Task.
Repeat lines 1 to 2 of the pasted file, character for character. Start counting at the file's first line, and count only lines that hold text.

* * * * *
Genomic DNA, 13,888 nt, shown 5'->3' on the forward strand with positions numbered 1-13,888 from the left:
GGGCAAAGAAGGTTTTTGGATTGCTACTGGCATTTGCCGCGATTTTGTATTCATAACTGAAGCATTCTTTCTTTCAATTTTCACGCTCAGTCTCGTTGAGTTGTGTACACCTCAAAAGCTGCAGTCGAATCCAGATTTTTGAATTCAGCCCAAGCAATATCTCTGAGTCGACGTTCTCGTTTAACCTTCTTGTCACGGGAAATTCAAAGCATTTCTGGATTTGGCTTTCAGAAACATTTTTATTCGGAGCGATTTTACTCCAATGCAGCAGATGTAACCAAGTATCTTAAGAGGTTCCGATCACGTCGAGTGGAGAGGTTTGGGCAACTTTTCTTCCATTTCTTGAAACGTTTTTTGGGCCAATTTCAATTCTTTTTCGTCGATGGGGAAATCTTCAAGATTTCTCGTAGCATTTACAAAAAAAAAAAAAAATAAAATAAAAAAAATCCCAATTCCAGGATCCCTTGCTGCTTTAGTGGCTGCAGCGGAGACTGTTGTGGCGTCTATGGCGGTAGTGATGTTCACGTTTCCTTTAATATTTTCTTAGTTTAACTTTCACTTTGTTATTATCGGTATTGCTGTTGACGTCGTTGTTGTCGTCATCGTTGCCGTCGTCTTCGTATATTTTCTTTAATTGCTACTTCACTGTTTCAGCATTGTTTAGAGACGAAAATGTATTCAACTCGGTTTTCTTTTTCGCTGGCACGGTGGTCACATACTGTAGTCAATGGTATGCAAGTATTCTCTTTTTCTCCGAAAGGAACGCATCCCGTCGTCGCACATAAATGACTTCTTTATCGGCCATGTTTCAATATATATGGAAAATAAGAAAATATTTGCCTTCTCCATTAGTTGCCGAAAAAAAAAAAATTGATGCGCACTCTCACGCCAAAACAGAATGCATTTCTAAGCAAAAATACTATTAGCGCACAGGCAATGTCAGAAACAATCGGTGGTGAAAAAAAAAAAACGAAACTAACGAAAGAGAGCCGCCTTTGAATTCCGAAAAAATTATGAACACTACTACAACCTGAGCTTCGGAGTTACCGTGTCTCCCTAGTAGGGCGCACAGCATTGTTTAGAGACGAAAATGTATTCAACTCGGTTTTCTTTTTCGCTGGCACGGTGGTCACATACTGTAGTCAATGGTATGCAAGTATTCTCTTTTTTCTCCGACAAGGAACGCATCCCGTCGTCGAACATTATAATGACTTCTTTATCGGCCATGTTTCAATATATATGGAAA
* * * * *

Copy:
Genomic DNA, 13,888 nt, shown 5'->3' on the forward strand with positions numbered 1-13,888 from the left:
GGGCAAAGAAGGTTTTTGGATTGCTACTGGCATTTGCCGCGATTTTGTATTCATAACTGAAGCATTCTTTCTTTCAATTTTCACGCTCAGTCTCGTTGAGTTGTGTACACCTCAAAAGCTGCAGTCGAATCCAGATTTTTGAATTCAGCCCAAGCAATATCTCTGAGTCGACGTTCTCGTTTAACCTTCTTGTCACGGGAAATTCAAAGCATTTCTGGATTTGGCTTTCAGAAACATTTTTATTCGGAGCGATTTTACTCCAATGCAGCAGATGTAACCAAGTATCTTAAGAGGTTCCGATCACGTCGAGTGGAGAGGTTTGGGCAACTTTTCTTCCATTTCTTGAAACGTTTTTTGGGCCAATTTCAATTCTTTTTCGTCGATGGGGAAATCTTCAAGATTTCTCGTAGCATTTACAAAAAAAAAAAAAAATAAAATAAAAAAAATCCCAATTCCAGGATCCCTTGCTGCTTTAGTGGCTGCAGCGGAGACTGTTGTGGCGTCTATGGCGGTAGTGATGTTCACGTTTCCTTTAATATTTTCTTAGTTTAACTTTCACTTTGTTATTATCGGTATTGCTGTTGACGTCGTTGTTGTCGTCATCGTTGCCGTCGTCTTCGTATATTTTCTTTAATTGCTACTTCACTGTTTCAGCATTGTTTAGAGACGAAAATGTATTCAACTCGGTTTTCTTTTTCGCTGGCACGGTGGTCACATACTGTAGTCAATGGTATGCAAGTATTCTCTTTTTCTCCGAAAGGAACGCATCCCGTCGTCGCACATAAATGACTTCTTTATCGGCCATGTTTCAATATATATGGAAAATAAGAAAATATTTGCCTTCTCCATTAGTTGCCGAAAAAAAAAAAATTGATGCGCACTCTCACGCCAAAACAGAATGCATTTCTAAGCAAAAATACTATTAGCGCACAGGCAATGTCAGAAACAATCGGTGGTGAAAAAAAAAAAACGAAACTAACGAAAGAGAGCCGCCTTTGAATTCCGAAAAAATTATGAACACTACTACAACCTGAGCTTCGGAGTTACCGTGTCTCCCTAGTAGGGCGCACAGCATTGTTTAGAGACGAAAATGTATTCAACTCGGTTTTCTTTTTCGCTGGCACGGTGGTCACATACTGTAGTCAATGGTATGCAAGTATTCTCTTTTTTCTCCGACAAGGAACGCATCCCGTCGTCGAACATTATAATGACTTCTTTATCGGCCATGTTTCAATATATATGGAAA